All I Do Now Is Caramelize Onions for Hours
As I stare down at a skillet full of thinly sliced onions inching towards caramelization, that singular thought repeats itself in my head: Just keep stirring. While everyone else is naming their sourdough starters and stress-baking loaves of banana bread with bananas beautifully criss-crossed on the top, I find myself slicing onions and putting them in a pan with some butter and olive oil over very low heat again and again.
I’ve never been much of a baker — something about the preciseness it requires doesn’t agree with me. I’d rather be able to improvise, to be a little creative in the kitchen, so I’ve always leaned towards cooking. I just never thought that something as basic and, quite frankly, boring as caramelizing onions would be such a salve. I don’t have anything against caramelized onions — they’re obviously deeply delicious and, to me, onions or garlic cooking make a house smell like home. (If I was a real estate broker, that’s the fragrance I’d waft through houses to entice buyers, instead of the smell of cookies baking.) But they always felt like a waste of time. If a recipe called for them, I’d inevitably misjudge how long they’d take, and end up jacking up the heat to fry the crap out of them so I could free myself from the stove.
It all changed when I recently bought some dough from LA-based pizzaiola Lupa Cotta, who’s ingeniously been selling kits so people can make pizza at home. I thought that mushrooms and caramelized onions would be a good topping combo, so I sliced up some regular ol’ yellow onions, turned the heat to the lowest setting, and let them go. For about two hours I stood at the stovetop and stirred. (Although I should note, there’s quite a range for how long this actually takes, and two hours is probably on the long side.)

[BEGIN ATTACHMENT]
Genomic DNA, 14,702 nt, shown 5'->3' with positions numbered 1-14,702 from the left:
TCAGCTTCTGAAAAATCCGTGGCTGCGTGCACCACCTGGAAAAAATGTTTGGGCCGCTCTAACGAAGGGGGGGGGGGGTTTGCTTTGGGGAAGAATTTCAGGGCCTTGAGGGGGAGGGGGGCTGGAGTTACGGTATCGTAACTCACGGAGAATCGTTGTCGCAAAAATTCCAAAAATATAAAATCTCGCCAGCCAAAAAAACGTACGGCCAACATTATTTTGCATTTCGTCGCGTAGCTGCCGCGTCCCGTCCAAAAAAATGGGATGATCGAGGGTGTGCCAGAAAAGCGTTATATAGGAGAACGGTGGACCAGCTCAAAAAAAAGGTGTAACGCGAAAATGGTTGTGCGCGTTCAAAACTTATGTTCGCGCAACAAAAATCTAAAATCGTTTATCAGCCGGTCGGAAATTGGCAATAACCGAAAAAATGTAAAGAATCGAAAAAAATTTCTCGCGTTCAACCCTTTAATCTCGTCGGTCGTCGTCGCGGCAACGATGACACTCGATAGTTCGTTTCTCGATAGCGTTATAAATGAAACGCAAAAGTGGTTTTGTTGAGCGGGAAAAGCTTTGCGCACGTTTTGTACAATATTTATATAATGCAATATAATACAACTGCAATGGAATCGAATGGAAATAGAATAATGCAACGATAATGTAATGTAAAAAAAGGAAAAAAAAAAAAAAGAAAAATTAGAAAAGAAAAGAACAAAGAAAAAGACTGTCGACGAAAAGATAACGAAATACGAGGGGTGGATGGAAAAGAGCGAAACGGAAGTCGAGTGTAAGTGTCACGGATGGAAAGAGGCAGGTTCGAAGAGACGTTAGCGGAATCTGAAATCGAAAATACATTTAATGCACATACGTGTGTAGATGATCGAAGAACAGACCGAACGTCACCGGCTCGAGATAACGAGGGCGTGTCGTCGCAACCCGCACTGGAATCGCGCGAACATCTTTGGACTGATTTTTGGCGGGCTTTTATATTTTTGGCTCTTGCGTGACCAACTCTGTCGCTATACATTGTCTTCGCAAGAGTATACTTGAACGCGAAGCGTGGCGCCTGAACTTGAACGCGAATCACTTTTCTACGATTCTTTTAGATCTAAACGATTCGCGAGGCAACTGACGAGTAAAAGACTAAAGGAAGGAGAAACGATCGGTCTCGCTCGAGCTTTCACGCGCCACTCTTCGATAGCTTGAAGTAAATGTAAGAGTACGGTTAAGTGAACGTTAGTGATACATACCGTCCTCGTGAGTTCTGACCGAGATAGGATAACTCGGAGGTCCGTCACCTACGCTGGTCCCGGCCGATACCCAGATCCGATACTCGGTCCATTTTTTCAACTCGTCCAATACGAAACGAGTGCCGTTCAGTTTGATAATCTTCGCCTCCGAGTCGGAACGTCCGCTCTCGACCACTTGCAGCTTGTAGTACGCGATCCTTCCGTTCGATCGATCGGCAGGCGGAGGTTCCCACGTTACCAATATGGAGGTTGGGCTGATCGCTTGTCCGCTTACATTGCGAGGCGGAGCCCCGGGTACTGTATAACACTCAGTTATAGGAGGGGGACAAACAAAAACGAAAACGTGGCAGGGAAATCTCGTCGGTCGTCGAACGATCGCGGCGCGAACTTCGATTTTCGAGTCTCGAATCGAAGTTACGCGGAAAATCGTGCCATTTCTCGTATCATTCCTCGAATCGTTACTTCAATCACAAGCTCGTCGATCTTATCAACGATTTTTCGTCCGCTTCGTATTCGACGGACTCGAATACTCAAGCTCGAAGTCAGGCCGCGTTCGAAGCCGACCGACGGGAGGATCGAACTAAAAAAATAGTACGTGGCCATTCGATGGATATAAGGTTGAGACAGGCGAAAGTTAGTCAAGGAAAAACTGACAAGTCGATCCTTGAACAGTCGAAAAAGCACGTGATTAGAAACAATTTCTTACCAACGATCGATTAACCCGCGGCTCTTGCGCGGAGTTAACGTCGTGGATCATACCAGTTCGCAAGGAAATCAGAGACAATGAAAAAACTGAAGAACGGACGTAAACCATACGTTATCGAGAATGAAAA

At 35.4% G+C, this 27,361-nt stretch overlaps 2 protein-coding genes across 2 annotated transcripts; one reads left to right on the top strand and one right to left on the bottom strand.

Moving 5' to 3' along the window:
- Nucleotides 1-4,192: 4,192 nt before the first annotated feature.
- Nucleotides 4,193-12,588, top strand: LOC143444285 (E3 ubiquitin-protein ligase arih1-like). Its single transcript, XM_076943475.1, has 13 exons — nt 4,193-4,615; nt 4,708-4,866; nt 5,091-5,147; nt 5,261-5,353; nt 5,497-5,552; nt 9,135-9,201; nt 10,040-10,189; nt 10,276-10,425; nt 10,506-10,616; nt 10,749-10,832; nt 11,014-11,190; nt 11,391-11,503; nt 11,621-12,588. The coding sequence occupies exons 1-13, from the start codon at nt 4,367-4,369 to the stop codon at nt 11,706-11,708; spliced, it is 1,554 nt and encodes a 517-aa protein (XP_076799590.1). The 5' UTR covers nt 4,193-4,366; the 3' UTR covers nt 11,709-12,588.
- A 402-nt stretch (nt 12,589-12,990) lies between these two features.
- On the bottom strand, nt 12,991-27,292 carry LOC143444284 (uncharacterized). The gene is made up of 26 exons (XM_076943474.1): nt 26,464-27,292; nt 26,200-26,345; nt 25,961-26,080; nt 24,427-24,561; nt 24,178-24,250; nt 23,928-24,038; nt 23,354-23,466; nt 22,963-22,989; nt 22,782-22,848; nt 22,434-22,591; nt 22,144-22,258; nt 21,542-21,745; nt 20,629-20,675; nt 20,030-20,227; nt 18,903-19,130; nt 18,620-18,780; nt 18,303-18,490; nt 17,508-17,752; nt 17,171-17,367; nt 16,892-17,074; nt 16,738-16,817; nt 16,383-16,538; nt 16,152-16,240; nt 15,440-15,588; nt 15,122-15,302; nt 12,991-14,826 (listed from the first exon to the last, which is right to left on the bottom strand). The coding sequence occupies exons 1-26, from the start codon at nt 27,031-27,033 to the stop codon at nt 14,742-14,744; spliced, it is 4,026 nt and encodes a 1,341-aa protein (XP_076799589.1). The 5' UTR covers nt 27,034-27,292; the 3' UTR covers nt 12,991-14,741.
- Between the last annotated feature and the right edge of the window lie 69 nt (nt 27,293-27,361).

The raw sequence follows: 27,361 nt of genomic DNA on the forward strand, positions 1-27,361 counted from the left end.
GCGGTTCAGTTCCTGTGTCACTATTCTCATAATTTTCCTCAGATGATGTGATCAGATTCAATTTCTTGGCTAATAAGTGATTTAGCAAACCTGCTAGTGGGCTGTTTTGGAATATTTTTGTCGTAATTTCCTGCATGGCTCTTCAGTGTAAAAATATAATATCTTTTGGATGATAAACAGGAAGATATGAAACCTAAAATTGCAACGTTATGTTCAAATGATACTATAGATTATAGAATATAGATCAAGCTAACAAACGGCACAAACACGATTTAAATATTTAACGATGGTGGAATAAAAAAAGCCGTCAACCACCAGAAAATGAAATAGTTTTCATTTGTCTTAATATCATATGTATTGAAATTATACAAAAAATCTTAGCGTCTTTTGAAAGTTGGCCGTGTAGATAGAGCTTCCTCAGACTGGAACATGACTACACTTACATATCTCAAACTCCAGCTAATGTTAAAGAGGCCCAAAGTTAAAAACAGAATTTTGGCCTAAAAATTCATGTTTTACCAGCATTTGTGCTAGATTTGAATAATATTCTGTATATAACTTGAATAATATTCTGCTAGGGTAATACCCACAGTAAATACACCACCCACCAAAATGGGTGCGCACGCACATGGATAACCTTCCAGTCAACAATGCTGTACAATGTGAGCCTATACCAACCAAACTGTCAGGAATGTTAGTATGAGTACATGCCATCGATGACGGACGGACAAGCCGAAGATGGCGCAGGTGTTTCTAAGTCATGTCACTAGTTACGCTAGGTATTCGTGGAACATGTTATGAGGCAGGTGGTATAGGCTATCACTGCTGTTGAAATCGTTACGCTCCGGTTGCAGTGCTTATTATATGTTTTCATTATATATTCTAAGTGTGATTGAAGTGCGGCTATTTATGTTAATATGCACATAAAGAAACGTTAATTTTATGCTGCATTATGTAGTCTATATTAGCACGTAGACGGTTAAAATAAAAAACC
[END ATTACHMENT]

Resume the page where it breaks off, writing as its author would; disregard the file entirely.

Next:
Right now I’m grateful that caramelizing onions takes so long. The process is a good way to kill time, even when it seems like all we’re doing is killing time. And the onions require attention in the form of pretty regular stirring, so it’s not like I can just leave them on the burner while I catch my internet boyfriend, Andrew Cuomo, whose steady voice during his daily press conferences provide a small sense of security. (Most recipes will tell you to stir “occasionally,” but I find that the onions might start to stick, or over-brown, so I watch them like a hawk.)
When the onions are done, they’re the perfect sweet-savory umami bomb. Pizza was just the beginning of my new favorite kitchen project. To be honest, I’ve always been a leftover-averse eater, but caramelized onions are helping me. They help me punch up last night’s roasted potatoes or what feels like the millionth batch of scrambled eggs I’ve eaten this month.
The simple process of caramelizing onions is more than the end result, though: It’s a way to shut off my zig-zagging brain from worrying about my family and friends getting sick. It stops me from wondering if I’m washing my hands enough, from feeling like I’m not accomplishing anything valuable with all this “free” time, and also from obsessing over every bit of new information that falls from Dr. Anthony Fauci’s lips. For a couple of hours at least, I can just stand over the stove, slowly stirring as the onions creep toward a golden state of being, and not think about anything at all.
This story is part of our Staying Home series, in which Kitchn editors and contributors share the recipes, tools, and habits that are helping them through the pandemic. As we work to flatten the curve, we’re cooking more, shopping less frequently, and looking for the good and the bright as much as we can. In this very disorienting time, here’s what’s keeping us going.